School official wants a do-over on review panel
LITCHFIELD – Now it is a school board member’s turn to cry foul over the books used in a particular high school English class.
Litchfield School Board member Jason Guerrette said the membership of a committee formed to review short stories used in a Campbell High School class should not have been hand picked by administrators.
“Considering the hot topic that it is, I would have much preferred there was an open call for parents that were interested,” he said. “They should have opened it up to the public and asked for volunteers.”
The committee includes five teachers, seven parents, five current students and two recent graduates, Cutler said.
School board Chairman Dennis Miller said board policy dictates that curriculum committees are formed at the discretion of the superintendent, Dr. Elaine Cutler, and include teachers, administrators and, sometimes, parents and students.
“It’s beyond what any member of the school board thinks,” he said.Cutler said several people volunteered to be on the committee following a well-attended school board meeting in June about the stories. Others volunteered after an e-mail she sent to parents.
“The committee has about 20 people on it, and we felt that was sufficient,” Cutler said. “It’s being done according to policy.”
The committee was formed this summer after an uproar over four short stories by Ernest Hemingway, Stephen King, David Sedaris and Laura Lippman. CHS Principal Bob Manseau pulled the stories from the curriculum after a group of parents complained about the mature themes in the story, saying that a teacher’s decision to include the stories was a “mistake in judgment.”
Another group of parents and students then protested that decision. Eventually the school’s English department head, Kathleen Reilly, resigned.
The school board adopted Cutler’s plan to form a committee of parents, teachers and students to review the stories used in the course and another committee to review all of the materials used in the district for age-appropriateness. Both committees will forward recommendations to the school board.
Guerrette said he expected the administration would publicly solicit volunteers for the committee but learned that the 20-member committee, including school board member Cindy Couture, had already been formed and has started meeting.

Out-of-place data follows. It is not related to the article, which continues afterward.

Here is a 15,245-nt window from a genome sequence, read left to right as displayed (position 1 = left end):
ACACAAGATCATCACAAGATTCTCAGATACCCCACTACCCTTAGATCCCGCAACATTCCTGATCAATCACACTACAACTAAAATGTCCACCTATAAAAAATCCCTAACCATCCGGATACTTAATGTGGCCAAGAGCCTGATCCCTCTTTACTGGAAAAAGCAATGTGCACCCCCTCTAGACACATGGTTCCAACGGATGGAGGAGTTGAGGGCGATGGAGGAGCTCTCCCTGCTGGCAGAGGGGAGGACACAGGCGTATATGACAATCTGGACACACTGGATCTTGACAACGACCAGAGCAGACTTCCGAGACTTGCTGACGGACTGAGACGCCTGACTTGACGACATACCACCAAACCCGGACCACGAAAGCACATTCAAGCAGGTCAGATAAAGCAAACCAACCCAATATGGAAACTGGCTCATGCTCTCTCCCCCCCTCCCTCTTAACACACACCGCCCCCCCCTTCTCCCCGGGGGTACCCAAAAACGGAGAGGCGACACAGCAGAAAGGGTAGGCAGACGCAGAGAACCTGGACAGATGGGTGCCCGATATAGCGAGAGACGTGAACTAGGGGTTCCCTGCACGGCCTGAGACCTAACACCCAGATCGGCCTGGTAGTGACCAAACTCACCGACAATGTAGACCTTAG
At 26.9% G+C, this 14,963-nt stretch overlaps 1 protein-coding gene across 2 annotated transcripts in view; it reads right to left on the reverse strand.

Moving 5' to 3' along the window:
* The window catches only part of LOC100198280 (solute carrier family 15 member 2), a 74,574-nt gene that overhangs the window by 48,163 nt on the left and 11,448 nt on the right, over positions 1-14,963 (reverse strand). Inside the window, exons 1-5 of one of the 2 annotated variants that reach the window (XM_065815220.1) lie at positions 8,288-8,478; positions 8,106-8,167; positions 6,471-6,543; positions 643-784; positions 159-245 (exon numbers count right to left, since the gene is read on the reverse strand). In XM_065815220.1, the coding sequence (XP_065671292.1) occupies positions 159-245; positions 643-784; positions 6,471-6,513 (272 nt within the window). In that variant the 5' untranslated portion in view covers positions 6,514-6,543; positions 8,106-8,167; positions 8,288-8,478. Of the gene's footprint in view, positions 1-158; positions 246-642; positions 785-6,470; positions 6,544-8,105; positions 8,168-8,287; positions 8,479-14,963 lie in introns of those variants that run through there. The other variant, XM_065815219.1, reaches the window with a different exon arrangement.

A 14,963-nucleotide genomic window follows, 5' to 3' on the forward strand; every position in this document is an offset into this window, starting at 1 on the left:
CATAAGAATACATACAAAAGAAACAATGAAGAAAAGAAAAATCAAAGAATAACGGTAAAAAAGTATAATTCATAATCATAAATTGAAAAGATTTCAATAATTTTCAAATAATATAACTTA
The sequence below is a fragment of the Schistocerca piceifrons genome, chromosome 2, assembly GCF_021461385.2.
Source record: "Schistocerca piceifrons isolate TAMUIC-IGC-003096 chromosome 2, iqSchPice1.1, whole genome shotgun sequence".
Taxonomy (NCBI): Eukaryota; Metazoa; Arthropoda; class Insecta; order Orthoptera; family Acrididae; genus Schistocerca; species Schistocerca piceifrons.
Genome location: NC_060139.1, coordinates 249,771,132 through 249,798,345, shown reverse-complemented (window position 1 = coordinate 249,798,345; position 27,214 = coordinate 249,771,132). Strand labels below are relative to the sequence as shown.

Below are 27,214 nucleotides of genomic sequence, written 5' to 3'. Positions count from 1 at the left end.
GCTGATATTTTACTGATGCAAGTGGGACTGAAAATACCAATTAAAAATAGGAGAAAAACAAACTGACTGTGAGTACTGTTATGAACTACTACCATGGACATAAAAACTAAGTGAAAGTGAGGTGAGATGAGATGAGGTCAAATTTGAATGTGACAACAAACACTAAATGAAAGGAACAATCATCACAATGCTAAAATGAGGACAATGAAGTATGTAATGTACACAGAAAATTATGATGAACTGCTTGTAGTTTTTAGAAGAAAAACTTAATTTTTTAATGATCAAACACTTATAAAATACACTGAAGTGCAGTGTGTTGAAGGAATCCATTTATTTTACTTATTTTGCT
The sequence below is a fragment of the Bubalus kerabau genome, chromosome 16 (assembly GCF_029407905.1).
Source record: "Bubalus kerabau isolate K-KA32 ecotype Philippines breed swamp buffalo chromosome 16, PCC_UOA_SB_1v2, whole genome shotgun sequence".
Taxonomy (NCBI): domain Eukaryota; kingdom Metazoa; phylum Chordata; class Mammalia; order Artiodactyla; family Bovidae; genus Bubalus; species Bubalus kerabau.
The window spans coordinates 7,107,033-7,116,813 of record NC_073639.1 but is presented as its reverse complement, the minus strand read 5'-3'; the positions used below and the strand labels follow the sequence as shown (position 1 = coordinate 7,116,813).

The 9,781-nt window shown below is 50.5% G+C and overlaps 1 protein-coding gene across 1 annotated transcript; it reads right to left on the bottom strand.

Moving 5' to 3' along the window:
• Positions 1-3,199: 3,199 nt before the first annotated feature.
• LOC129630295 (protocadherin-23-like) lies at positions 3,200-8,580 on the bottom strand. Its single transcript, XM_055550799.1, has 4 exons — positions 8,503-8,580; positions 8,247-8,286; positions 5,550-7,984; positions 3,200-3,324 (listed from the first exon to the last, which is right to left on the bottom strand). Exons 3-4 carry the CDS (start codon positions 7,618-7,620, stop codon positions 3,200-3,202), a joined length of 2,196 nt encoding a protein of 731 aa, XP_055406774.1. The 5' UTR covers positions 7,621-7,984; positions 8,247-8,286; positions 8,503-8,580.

Couture said she doesn’t necessarily have a problem with the stories being included in the curriculum, but said she does think parents have a right to be more informed about what their kids are reading.
“I certainly understand their point-of-view and certainly I think it’s important for them to know what their children are learning,” she said. “It’s my belief that parents have the right to be responsible and know what their kids are studying in school.”
Cutler said the committee is facing a deadline. She hopes it will forward its recommendations to the board by Aug. 4, in time for the course syllabus and description to be updated while leaving students time to find a new course if they want to drop it.
Guerrette wants the school board to intervene, disband the committee and create an application process so anyone can volunteer to help vet the stories.
“Doing the right thing is important to me. If that means I have to push the envelope a little bit to make sure people are getting the information, it is what it is,” he said.
Dissolving the committee and starting anew is possible, Miller said, but not necessarily the best course of action.
“It would have to be a board vote, and we would have to basically change our policy,” he said. “I would prefer to delegate this to the superintendent and let it run its course.”
The four stories were included in the required reading list of an upper-level English elective.
Lippman’s story “The Crack Cocaine Diet” includes explicit sexual language. King’s “Survivor Type” features a surgeon stranded on a deserted island who amputates his own limbs for food.
Some parents also protested a Hemingway story, “Hills Like White Elephants,” which is ostensibly centered on a couple’s deliberation about abortion, although the word “abortion” does not appear in the text.
Sedaris’ “I Like Guys” was objected to because some parents don’t want their children learning about homosexuality in school.
Parent Sue Ann Johnson was one of those who complained about the stories. She said the argument is about appropriateness, not censorship.
The stories are not appropriate “for developing minds that are very impressionable,” she said.
“We’re not trying to hide anything. We’re trying to bring things into the light,” she said.
Several current and former CHS students spoke at a school board meeting condemning the decision to exclude the stories from the class, including 2008 graduate Emilia Dilola.
“I’m ashamed this happened in my town,” she told the school board. “Sheltering people doesn’t help anyone learn. It just dumbs down the school. It just sickens me that this can happen in my town.”